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Photoshop will soon have a ‘prepare as NFT’ option
With Content Credentials, Photoshop hopes to combat NFT art theft.

Adobe is launching a method embedded into Photoshop that can help confirm that the person selling an NFT is the same person who developed it, among other things. It’s called Content Credentials, and it will allow NFT vendors to link their Adobe ID to their crypto wallet, allowing compatible NFT markets to display a type of validated certificate verifying the art’s source is real.

Photoshop will soon have a 'prepare as NFT' option

Image Source: The Verge

Adobe wants to combat NFT art theft with Content Credentials

This functionality will be introduced into Photoshop with a “prepare as NFT” option, according to a Decoder interview with Adobe’s chief product officer Scott Belsky, and will be available in preview by the end of this month.

According to Belsky, the Content Credentials’ attribution data will be stored on an IPFS server. IPFS (InterPlanetary File System) is a decentralized file hosting system in which a network of people, rather than a single organization, is responsible for keeping data safe and accessible (somewhat similar to how torrent systems work). NFT markets such as OpenSea, Rarible, KnownOrigin, and SuperRare, according to Adobe, will be able to interface with Content Credentials to display Adobe’s attribution data.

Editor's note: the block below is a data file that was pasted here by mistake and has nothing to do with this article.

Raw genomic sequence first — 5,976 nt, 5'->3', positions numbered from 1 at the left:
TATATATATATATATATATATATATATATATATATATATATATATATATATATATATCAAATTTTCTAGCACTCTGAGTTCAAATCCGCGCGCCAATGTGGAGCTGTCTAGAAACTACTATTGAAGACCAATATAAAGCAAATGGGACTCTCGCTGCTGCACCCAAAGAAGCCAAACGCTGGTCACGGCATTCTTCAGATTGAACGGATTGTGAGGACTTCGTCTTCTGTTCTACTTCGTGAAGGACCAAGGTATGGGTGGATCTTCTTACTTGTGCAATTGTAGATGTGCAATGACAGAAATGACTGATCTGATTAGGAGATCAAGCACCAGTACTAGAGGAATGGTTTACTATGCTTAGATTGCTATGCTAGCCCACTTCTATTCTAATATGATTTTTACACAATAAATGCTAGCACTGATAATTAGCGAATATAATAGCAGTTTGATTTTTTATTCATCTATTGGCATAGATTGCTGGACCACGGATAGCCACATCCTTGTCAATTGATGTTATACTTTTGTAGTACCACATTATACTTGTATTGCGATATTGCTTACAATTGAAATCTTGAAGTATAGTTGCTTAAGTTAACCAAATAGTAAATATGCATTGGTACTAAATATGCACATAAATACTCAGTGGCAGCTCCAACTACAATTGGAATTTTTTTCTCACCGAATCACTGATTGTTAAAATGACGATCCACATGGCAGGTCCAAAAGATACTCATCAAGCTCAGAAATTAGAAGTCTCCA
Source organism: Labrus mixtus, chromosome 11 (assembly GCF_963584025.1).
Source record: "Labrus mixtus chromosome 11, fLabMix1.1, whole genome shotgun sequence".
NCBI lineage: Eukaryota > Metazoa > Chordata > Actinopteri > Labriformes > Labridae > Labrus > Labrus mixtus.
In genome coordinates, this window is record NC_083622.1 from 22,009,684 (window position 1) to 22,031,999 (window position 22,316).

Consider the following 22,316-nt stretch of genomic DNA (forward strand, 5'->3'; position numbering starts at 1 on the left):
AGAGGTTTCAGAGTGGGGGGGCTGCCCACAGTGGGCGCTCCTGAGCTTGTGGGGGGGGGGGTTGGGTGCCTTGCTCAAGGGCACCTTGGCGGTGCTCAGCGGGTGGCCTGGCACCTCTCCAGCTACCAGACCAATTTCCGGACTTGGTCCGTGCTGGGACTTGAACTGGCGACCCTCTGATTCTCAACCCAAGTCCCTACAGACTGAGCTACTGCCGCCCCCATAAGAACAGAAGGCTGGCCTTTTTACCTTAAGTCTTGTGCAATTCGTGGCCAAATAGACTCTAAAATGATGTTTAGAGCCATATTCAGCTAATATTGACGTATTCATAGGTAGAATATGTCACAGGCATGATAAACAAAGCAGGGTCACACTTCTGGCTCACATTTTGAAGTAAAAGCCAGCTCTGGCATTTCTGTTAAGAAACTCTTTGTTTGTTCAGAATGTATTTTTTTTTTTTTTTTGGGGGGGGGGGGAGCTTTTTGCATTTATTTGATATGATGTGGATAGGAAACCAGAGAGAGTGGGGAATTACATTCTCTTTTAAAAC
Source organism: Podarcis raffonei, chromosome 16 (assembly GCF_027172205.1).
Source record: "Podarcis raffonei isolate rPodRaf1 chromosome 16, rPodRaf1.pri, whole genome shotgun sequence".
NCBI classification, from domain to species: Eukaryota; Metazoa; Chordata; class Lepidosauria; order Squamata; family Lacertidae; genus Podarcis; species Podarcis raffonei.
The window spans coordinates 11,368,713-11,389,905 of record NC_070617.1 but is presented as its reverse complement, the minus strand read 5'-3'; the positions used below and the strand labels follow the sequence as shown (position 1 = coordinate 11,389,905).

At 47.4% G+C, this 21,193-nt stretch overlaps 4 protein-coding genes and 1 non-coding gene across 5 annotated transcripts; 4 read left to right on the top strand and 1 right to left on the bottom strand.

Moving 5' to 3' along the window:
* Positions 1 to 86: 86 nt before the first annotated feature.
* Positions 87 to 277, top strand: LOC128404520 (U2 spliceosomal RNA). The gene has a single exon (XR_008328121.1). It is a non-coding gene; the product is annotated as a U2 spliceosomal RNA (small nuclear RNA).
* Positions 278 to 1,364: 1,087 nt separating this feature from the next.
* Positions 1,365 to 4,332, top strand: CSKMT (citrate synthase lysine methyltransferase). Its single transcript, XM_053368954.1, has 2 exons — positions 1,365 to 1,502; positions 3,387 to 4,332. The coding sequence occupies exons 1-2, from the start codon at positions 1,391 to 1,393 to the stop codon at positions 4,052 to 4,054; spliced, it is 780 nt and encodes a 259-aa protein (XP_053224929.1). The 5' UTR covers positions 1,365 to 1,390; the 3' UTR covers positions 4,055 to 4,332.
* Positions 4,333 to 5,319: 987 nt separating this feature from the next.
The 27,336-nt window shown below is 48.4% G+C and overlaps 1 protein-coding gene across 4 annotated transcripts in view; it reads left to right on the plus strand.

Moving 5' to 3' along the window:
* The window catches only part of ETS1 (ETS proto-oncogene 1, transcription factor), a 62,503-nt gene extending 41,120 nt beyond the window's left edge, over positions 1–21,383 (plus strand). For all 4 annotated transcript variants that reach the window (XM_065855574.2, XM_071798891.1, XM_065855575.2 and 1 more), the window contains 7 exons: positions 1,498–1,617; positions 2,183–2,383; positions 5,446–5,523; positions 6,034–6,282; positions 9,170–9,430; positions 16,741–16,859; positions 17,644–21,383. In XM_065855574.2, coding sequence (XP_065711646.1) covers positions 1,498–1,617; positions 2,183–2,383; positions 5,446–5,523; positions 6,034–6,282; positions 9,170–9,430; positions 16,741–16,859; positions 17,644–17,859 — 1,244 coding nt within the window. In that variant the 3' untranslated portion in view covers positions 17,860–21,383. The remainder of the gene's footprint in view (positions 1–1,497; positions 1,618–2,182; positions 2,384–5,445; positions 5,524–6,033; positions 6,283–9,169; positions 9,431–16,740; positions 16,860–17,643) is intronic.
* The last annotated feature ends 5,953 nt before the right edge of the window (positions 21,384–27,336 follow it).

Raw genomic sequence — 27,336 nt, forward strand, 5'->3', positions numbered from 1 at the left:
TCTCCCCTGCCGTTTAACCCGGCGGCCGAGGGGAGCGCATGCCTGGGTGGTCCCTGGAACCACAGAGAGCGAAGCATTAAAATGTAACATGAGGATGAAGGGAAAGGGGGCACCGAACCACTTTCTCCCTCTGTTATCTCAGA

In the world of the NFT, art theft has been a major issue. There have been numerous instances of people minting art on the blockchain that they did not produce or own the rights to.

The reason for this is because anyone may create an NFT, even if they don’t own the rights to the content, and there isn’t anything the blockchain can do about it. Worse, the minting is recorded on the blockchain, making the NFT appear genuine even if you aren’t familiar with the original work.

To put it another way, I could right-click on an existing image of an NFT and mint it myself, thereby deceiving unsuspecting consumers. While Adobe’s approach won’t stop art theft, it will give you a mechanism to verify that the NFT you’re selling isn’t stolen; after that, it’s up to the customer to decide how much value they place on that.

The NFT scammers have even snared Banksy, who gets a mention in Decoder. An NFT collector (ironically named Pranksy) paid $300K for an NFT attributed to the famous street artist, but it was almost certainly fake.

He ended up getting the money back, but there wouldn’t have been as much of a fuss if Banksy had digitally signed the NFT. As Adobe’s Belsky points out, Banksy is unlikely to link his identity and Adobe ID to a crypto wallet, but because the system is open-source, it’s feasible the anonymous artist could figure out a means to offer Content Credentials validated by the company in charge of validating his work.

Adobe’s Content Credentials, which are a product of its Content Authenticity Initiative, will benefit more than just NFTs. Users may utilize the system to see what adjustments were done to a file in Photoshop, tag their stock pictures on Adobe’s system, and more.

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